The donor renal vein was anastomosed to the recipient external iliac vein and the donor renal artery to the recipient external iliac artery with 6/0 prolen suture. Double-j stent catheters were inserted in both lumens of single cuffed ureters during extravesical ureteroneocystostomy (Figures 2 and 3).

transplantation-technologies-research-catheter-lumens-single-cuffed

Figure 2: Double-j catheter in both lumens of the single-cuffed ureters.

transplantation-technologies-research-ureters-extravesical-ureteroneocystostomy

Figure 3: Single-cuffed ureters after extravesical ureteroneocystostomy.

Immunosuppression therapy included tacrolimus, mycophenolate mofetil (MMF) and steroids. There were no post-operative complications, but the recipient underwent dialysis twice for delayed graft function. The double-j stents were removed 21 days after the transplantation when progressive serum creatine levels had decreased (Figure 4).

transplantation-technologies-research-post-transplant-pyelography-stents

Figure 4: Recipient’s post-transplant drip infusion pyelography showing two double-j stents before removal.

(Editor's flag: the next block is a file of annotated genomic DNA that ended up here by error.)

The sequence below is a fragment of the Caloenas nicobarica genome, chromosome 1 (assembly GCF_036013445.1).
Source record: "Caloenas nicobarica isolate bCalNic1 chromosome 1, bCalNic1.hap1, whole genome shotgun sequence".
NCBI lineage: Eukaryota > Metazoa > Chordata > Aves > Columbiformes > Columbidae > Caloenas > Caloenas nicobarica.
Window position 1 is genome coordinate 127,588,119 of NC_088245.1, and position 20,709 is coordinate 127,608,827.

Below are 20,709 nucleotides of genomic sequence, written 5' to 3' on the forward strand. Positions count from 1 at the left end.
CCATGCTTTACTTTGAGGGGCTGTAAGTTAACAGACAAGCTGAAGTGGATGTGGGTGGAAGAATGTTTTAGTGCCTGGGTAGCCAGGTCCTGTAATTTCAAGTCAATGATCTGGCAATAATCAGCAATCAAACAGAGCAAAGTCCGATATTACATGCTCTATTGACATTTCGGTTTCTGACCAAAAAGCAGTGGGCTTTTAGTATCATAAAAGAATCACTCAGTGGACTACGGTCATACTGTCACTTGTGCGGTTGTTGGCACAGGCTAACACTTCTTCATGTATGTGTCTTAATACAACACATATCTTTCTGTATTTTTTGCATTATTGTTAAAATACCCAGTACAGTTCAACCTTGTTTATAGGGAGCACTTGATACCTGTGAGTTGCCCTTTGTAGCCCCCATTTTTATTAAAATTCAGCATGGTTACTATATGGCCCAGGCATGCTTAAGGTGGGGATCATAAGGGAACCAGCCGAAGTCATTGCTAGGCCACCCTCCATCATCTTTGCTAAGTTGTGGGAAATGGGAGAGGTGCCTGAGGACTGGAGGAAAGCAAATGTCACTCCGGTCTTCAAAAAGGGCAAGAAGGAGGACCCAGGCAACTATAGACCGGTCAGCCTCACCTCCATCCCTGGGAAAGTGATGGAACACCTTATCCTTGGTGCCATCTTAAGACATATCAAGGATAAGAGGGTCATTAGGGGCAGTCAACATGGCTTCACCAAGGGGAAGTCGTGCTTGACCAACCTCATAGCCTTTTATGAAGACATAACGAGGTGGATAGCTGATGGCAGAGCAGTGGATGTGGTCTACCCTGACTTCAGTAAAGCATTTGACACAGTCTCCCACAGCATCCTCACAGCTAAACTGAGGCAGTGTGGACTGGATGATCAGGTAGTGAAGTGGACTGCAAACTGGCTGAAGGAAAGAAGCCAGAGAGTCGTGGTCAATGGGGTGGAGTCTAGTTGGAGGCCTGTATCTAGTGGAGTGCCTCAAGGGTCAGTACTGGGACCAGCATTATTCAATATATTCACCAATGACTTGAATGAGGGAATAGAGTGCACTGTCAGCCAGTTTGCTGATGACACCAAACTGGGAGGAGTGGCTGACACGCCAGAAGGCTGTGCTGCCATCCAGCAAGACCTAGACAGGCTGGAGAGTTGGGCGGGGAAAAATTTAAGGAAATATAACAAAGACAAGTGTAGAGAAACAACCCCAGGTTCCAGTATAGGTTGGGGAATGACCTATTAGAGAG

The recipient was discharged 30 days after the transplantation with a serum creatine level of 1.1 mg/dL (normal range, 0.7–1.2 mg/dL). The patient is currently under follow up for 6 months since transplantation. There were no urinary tract infections, hydronephrosis, pyelonephritis, stricture, or reflux so far during 6 months following transplantation.

Discussion

Although complete ureteral duplication in the donor has previously been a contraindication for renal transplantation, recent renal transplantation cases with completely duplicated ureters have been reported as successful with respect to post-operative graft function [5,9,10].

Intravesical and extravesical anastomosis are the most commonly used techniques for ureteroneocystostomy [11]. Extravesical ureteroneocystostomy is usually preferred because of its surgical simplicity and lower risks of post-operative urinary tract infections [11,12]. Completely duplicated ureters require several modifications to the extravesical ureteroneocystostomy. There are two primary approaches to re-implantation of duplicated ureters with the extravesical ureteroneocystostomy technique; both ureters can be separately anastomosed to the bladder [5], or a common ureteral ostium connected to the bladder can be formed between the distal parts of each ureter, known as ureteroureteral terminolateral anastomosis [6,7,9].